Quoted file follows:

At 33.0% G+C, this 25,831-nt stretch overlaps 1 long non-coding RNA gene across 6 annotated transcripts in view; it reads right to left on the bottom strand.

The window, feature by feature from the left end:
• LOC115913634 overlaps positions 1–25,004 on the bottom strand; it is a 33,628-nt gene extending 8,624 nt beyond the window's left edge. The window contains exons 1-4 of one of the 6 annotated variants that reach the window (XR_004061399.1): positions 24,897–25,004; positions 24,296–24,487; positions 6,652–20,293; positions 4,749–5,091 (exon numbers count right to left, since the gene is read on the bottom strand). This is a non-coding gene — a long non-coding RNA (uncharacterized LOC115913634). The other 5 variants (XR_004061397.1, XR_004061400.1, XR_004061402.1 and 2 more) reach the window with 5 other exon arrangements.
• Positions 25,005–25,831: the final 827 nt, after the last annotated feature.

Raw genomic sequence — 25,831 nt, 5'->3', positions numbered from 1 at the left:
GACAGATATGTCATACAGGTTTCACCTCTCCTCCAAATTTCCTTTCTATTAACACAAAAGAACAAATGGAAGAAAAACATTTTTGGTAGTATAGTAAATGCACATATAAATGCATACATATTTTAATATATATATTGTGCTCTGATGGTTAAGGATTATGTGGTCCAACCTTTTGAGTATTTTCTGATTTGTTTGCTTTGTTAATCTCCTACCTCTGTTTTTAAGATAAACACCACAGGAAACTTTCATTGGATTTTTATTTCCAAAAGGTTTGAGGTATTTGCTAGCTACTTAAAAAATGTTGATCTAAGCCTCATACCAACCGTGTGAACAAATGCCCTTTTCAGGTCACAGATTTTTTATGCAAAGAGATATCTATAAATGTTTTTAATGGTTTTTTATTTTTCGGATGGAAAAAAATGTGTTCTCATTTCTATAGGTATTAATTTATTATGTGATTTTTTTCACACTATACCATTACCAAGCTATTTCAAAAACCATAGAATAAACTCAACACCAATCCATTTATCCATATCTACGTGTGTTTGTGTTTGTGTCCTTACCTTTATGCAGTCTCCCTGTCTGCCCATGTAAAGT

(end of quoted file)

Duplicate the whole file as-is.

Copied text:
At 33.0% G+C, this 25,831-nt stretch overlaps 1 long non-coding RNA gene across 6 annotated transcripts in view; it reads right to left on the bottom strand.

The window, feature by feature from the left end:
• LOC115913634 overlaps positions 1–25,004 on the bottom strand; it is a 33,628-nt gene extending 8,624 nt beyond the window's left edge. The window contains exons 1-4 of one of the 6 annotated variants that reach the window (XR_004061399.1): positions 24,897–25,004; positions 24,296–24,487; positions 6,652–20,293; positions 4,749–5,091 (exon numbers count right to left, since the gene is read on the bottom strand). This is a non-coding gene — a long non-coding RNA (uncharacterized LOC115913634). The other 5 variants (XR_004061397.1, XR_004061400.1, XR_004061402.1 and 2 more) reach the window with 5 other exon arrangements.
• Positions 25,005–25,831: the final 827 nt, after the last annotated feature.

Raw genomic sequence — 25,831 nt, 5'->3', positions numbered from 1 at the left:
GACAGATATGTCATACAGGTTTCACCTCTCCTCCAAATTTCCTTTCTATTAACACAAAAGAACAAATGGAAGAAAAACATTTTTGGTAGTATAGTAAATGCACATATAAATGCATACATATTTTAATATATATATTGTGCTCTGATGGTTAAGGATTATGTGGTCCAACCTTTTGAGTATTTTCTGATTTGTTTGCTTTGTTAATCTCCTACCTCTGTTTTTAAGATAAACACCACAGGAAACTTTCATTGGATTTTTATTTCCAAAAGGTTTGAGGTATTTGCTAGCTACTTAAAAAATGTTGATCTAAGCCTCATACCAACCGTGTGAACAAATGCCCTTTTCAGGTCACAGATTTTTTATGCAAAGAGATATCTATAAATGTTTTTAATGGTTTTTTATTTTTCGGATGGAAAAAAATGTGTTCTCATTTCTATAGGTATTAATTTATTATGTGATTTTTTTCACACTATACCATTACCAAGCTATTTCAAAAACCATAGAATAAACTCAACACCAATCCATTTATCCATATCTACGTGTGTTTGTGTTTGTGTCCTTACCTTTATGCAGTCTCCCTGTCTGCCCATGTAAAGT